Food and the Circular Economy
I regularly walk past a pan-handling man on my way to lunch. Exposing my own biases, he seems a little to well-dressed to ask for money, and with the embarrassment of my own ignorance, I shuffle by and on to my destination. It makes me think of the not so invisible divide between the materially secure and insecure and that maybe if we tread too close to that line, like Icarus’ dead wings, we might somehow fall back into the bad place where we once were or where we thought we might end up.
The thing is that we live in a prosperous, materially dense country where in most respects there is enough for everyone- we just don’t always distribute equitably. Take food for instance. There has been much said lately about the amount of food that becomes waste and its monetary, environmental and social impacts. Efforts, sincere and Morrissey earnest, have been rolled out in some parts of the country to tackle this issue with the bloom of success. (As an aside, we really need to stop calling the surplus food we want to donate waste.)
While clearly far too much avoidable food that should have been eaten ends up in our landfills, composting and anaerobic digestion facilities there are enough examples of those doing it right to offer us some clues on to properly address this issue. The recent Middlesex London Food Policy Council’s ‘Beyond Waste’ forum event, which brought together potential foodretail and food service donors with recipient organizations, was illuminating because of the extent of some ongoing efforts. I was impressed at the level of effort by organizations such as the London Convention Centre and Western University’s Hospitality Services which already donate much of their surplus food to local agencies. This consists largely of extra meals made during large events. They have managed to work out a symbiotic relationship with various donor agencies that happily receive this food. These systems have been in place for years and far from being a “new normal” to them they are just normal. Grocery stores, in London, are also starting to come board. For instance, at least 8 of them have been working with the London Food Bank to deliver perishable food, so much so that up to 40% of the food is fresh.
As I described on Global’s AM980’s Andrew Lawton’s afternoon radio show after the event these examples represent early adopters of what should be happening on a much broader scale. There are still plenty of opportunities. We have the foundation of future success and can use a bit of honey to expand their reach. However, at some point expanding these voluntary efforts requires some regulatory or “thou shalt” measures.
If we put this problem through the grist mill of the circular economy we can partially if not wholly excise what is now a waste management issue by tackling what is food supply chain inefficiency. At its heart, the circular economy is about and that by its nature proactively anticipates and plans for problems and challenges. This means explicit upstream thinking where we consider the waste implications along each step of the food supply chain.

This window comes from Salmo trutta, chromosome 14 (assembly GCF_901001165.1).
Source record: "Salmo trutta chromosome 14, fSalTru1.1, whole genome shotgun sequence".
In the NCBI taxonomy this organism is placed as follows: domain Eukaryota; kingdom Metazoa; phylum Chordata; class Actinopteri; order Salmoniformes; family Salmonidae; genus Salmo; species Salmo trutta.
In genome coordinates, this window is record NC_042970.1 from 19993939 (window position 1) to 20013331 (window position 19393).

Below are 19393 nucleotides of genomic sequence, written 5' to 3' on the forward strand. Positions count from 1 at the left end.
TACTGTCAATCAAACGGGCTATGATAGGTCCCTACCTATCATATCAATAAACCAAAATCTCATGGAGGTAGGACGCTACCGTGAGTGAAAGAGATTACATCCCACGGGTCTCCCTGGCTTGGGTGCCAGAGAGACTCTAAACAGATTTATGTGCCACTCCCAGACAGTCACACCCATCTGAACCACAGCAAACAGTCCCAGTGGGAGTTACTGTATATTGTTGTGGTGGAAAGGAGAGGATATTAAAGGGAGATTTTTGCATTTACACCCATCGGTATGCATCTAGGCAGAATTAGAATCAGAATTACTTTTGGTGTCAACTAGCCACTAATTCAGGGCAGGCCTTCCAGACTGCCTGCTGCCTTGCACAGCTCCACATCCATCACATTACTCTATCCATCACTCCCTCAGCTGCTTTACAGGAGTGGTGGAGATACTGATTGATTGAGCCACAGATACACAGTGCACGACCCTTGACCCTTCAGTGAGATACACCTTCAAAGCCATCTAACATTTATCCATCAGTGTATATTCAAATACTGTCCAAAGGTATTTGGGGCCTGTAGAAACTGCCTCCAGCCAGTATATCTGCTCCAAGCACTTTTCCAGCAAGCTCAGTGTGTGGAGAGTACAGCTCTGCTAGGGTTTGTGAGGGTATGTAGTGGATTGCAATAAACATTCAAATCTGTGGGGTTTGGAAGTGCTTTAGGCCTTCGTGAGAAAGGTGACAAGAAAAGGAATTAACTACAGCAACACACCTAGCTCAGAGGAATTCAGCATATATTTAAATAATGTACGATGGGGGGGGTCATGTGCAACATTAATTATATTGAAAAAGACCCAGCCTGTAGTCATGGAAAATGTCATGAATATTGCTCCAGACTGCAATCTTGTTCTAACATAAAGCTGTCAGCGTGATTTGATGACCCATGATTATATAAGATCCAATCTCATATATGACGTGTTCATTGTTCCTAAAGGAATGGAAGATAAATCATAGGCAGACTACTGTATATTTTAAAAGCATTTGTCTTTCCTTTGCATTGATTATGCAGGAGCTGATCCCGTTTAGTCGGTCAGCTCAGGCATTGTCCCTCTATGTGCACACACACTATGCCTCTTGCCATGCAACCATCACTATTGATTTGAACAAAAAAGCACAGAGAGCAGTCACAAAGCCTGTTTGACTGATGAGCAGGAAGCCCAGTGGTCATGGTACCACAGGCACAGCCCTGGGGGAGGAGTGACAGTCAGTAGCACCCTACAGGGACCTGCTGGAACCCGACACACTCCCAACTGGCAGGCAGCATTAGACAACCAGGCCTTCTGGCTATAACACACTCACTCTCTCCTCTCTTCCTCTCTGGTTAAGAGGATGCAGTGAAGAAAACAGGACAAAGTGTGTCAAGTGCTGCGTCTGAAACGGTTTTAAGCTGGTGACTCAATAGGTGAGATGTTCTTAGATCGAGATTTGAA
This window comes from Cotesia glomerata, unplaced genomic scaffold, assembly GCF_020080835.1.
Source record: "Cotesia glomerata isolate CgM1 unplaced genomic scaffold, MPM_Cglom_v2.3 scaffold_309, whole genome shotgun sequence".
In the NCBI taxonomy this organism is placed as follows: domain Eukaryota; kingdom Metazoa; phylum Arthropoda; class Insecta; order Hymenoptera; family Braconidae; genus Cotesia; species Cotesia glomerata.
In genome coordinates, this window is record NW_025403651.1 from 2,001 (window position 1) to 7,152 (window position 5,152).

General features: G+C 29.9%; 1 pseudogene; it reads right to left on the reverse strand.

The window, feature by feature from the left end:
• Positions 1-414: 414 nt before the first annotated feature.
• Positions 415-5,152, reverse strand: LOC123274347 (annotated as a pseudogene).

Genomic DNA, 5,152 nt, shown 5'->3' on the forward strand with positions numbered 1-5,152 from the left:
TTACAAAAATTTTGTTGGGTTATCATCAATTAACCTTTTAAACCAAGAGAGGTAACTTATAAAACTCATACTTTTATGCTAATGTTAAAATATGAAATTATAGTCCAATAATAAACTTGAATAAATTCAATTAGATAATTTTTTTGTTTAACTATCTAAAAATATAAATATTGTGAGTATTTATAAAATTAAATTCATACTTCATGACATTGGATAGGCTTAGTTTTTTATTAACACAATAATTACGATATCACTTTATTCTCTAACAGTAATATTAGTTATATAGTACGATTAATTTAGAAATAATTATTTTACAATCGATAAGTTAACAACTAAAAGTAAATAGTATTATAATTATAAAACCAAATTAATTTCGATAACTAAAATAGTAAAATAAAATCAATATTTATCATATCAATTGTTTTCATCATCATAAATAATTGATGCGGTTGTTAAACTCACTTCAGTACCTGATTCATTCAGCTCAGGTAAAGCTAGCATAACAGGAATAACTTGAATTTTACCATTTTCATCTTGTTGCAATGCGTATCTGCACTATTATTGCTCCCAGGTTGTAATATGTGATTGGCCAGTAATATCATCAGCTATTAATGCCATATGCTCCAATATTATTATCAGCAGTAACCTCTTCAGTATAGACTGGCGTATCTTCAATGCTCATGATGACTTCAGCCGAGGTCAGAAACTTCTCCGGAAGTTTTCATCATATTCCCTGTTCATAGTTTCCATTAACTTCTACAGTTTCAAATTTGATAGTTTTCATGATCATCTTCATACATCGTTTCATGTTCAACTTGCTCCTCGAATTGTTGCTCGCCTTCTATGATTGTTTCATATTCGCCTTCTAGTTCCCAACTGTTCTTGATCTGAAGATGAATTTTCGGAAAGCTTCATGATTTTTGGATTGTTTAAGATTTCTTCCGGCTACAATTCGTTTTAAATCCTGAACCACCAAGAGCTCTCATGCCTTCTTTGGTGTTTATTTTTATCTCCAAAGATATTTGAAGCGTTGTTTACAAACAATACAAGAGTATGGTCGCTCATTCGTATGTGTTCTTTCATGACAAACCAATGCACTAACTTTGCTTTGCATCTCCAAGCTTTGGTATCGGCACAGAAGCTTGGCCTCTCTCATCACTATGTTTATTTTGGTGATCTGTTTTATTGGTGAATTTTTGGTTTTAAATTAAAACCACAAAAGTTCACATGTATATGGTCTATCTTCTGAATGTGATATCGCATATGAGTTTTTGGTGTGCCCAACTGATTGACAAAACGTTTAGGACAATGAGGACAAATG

Mandatory action is necessary, but it is important to underline that mandatory does not means prescriptive. This is about providing the right economic signals to ultimately spur investment and stimulate creativity in how to more fully deal with food and organic waste. That is the circular economy. Mechanisms such as organic restrictions or bans, disposal levies and source separation requirements can all achieve this signal. So how would this work in the real world.
At the retail:consumer interface, where we as householders purchase the food that we eat, this means a clearer strategy of what to do with the food that retailers either do not want to or cannot sell and then direct healthy and nutritious food to the food insecure.
It needs to be part of the evolution that initially saw food waste disposed and sent to landfill and now the option to direct it composting or anaerobic digestion. Businesses have formed around these waste management methods. The circular economy means upstream thinking and considering what to do with waste long before it needs to be considered a waste. The same retail know how that allows food retailers to order their food in can help them to inventory and ship their surplus food onwards to those that can use it. While current activities are in the not-for-profit domain there is a conceivable business opportunity to set up a company that moves surplus food from one location to another. It becomes a service much like waste management is a service.
A ban on food to landfill forces this upstream thinking. It is clear that avenues for this food have been created by the early adopters. Putting a hard stop to putting avoidable food in the garbage (or the green bin for that matter) will put everyone else on the road to ensuring the better and more equitable distribution of our food. While solving poverty is much larger than distributing surplus food it is a start and can at least temporarily alleviate someone’s hunger without even having to find new resources.
I walked by the pan handling man again, but this time looked him in the eye, asked him his name and put some change in his jar. I have enough. He doesn’t. It shouldn’t be that complicated.